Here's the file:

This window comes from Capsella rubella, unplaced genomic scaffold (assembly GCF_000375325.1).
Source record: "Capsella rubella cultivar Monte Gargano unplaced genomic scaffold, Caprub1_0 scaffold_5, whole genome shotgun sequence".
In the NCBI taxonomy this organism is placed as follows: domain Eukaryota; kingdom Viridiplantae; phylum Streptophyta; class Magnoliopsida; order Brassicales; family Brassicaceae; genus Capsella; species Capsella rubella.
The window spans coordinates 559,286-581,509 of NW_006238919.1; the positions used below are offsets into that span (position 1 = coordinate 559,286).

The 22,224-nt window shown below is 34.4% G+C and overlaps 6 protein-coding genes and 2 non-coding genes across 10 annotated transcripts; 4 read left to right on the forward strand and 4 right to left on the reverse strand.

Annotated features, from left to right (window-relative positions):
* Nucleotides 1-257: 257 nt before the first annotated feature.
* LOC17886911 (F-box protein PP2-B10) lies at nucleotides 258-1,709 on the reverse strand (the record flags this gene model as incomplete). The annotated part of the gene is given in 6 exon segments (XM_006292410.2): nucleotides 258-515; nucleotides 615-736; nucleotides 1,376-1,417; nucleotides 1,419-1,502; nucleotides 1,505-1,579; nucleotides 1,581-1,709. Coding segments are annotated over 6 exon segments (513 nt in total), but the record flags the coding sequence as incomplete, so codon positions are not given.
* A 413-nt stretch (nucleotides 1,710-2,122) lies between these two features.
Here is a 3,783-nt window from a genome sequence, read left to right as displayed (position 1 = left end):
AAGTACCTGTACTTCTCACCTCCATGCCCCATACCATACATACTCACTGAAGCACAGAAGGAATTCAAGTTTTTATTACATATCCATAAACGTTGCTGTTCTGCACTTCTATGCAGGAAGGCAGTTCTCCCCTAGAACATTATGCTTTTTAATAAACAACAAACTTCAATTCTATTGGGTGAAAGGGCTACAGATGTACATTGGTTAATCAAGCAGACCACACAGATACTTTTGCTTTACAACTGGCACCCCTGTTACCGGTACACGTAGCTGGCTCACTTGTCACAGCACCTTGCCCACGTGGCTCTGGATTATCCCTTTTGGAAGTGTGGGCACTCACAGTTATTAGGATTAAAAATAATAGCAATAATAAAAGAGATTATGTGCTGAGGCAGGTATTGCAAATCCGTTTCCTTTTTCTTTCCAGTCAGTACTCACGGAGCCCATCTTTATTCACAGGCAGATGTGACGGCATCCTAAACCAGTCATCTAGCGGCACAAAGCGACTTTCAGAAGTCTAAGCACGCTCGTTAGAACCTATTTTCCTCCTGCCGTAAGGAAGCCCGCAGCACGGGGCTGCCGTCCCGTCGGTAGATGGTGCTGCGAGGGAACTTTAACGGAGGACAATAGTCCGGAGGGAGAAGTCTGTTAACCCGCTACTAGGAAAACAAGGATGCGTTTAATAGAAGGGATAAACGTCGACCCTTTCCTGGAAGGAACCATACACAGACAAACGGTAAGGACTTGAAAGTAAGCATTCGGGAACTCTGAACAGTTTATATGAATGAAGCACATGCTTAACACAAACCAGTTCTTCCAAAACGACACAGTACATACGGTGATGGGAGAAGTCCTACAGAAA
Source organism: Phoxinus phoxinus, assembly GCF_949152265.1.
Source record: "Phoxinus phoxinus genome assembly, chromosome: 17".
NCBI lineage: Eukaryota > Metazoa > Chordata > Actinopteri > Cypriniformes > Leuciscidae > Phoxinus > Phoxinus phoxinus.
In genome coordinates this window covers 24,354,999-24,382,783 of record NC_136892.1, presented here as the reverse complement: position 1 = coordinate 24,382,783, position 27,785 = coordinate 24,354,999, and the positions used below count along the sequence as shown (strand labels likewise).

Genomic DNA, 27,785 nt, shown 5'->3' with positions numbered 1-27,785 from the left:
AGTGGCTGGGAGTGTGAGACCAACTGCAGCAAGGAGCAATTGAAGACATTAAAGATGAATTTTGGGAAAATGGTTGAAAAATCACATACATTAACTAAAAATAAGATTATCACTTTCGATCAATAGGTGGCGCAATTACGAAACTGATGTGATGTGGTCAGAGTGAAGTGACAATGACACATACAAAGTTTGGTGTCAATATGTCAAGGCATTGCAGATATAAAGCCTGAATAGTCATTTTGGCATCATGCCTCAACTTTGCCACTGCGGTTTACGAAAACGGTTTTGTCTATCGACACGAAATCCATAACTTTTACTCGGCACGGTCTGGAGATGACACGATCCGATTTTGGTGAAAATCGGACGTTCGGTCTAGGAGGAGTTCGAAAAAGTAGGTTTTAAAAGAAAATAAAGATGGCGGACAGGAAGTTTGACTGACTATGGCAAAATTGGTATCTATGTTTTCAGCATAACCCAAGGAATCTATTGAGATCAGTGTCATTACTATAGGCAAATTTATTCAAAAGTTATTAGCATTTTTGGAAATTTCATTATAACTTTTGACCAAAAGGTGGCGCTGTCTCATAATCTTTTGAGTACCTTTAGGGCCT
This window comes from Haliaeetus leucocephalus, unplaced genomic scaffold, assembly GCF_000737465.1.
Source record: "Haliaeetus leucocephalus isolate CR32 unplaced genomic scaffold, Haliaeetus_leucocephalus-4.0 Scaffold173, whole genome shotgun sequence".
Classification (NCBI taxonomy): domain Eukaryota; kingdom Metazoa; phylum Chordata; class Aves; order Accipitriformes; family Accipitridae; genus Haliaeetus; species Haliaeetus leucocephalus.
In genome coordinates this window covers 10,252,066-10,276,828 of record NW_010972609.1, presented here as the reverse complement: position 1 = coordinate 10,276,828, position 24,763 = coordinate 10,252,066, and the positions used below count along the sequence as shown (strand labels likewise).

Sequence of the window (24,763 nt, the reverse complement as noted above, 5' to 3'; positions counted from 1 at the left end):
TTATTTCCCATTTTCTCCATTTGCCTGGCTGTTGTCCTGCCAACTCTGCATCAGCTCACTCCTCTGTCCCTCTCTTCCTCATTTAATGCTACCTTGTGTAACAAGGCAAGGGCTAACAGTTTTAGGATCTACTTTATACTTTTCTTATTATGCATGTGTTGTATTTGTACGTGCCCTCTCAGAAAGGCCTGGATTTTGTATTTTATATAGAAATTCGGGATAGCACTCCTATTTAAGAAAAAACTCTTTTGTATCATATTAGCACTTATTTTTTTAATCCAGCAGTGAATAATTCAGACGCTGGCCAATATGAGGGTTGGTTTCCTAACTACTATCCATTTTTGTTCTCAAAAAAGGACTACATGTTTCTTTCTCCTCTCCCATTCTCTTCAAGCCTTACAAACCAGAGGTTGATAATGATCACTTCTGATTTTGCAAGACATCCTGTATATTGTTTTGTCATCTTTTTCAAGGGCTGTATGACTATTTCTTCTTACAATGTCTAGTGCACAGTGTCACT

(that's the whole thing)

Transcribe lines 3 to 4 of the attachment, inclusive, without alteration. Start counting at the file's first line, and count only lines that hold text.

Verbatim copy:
In the NCBI taxonomy this organism is placed as follows: domain Eukaryota; kingdom Viridiplantae; phylum Streptophyta; class Magnoliopsida; order Brassicales; family Brassicaceae; genus Capsella; species Capsella rubella.
The window spans coordinates 559,286-581,509 of NW_006238919.1; the positions used below are offsets into that span (position 1 = coordinate 559,286).